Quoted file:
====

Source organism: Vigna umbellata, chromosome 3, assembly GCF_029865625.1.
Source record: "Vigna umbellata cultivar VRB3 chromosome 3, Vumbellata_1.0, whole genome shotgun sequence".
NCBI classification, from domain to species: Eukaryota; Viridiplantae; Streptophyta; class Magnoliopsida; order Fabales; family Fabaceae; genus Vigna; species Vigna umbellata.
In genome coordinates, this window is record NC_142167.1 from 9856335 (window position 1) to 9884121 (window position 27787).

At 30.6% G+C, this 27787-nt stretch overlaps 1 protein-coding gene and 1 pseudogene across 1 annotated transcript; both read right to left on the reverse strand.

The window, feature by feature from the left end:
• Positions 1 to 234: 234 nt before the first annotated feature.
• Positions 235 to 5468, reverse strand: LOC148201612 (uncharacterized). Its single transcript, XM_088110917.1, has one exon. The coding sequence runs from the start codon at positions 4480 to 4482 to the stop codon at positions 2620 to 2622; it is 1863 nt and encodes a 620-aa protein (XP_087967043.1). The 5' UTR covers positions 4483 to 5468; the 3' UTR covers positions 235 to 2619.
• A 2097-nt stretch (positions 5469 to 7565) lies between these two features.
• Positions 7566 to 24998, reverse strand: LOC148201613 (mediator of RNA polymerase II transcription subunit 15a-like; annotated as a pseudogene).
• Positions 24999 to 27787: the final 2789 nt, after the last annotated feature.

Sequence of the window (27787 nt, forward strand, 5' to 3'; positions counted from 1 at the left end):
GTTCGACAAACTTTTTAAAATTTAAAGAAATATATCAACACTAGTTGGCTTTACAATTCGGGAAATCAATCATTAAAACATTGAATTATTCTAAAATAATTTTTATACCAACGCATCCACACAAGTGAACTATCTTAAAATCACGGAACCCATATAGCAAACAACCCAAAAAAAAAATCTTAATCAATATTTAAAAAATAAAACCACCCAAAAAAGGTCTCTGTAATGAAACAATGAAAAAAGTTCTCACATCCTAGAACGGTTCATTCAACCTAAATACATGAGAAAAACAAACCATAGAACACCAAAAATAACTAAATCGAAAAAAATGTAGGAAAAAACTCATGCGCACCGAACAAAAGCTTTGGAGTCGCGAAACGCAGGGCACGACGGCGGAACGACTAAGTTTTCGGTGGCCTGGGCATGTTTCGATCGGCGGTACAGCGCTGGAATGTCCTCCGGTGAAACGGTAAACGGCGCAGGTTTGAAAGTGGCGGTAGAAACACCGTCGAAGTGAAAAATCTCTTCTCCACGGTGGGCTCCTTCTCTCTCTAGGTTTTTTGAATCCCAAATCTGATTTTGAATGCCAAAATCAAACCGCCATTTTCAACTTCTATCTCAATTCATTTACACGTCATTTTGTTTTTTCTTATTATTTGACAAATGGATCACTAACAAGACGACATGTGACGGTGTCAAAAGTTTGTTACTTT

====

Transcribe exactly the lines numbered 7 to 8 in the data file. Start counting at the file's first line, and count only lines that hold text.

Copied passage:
• Positions 1 to 234: 234 nt before the first annotated feature.
• Positions 235 to 5468, reverse strand: LOC148201612 (uncharacterized). Its single transcript, XM_088110917.1, has one exon. The coding sequence runs from the start codon at positions 4480 to 4482 to the stop codon at positions 2620 to 2622; it is 1863 nt and encodes a 620-aa protein (XP_087967043.1). The 5' UTR covers positions 4483 to 5468; the 3' UTR covers positions 235 to 2619.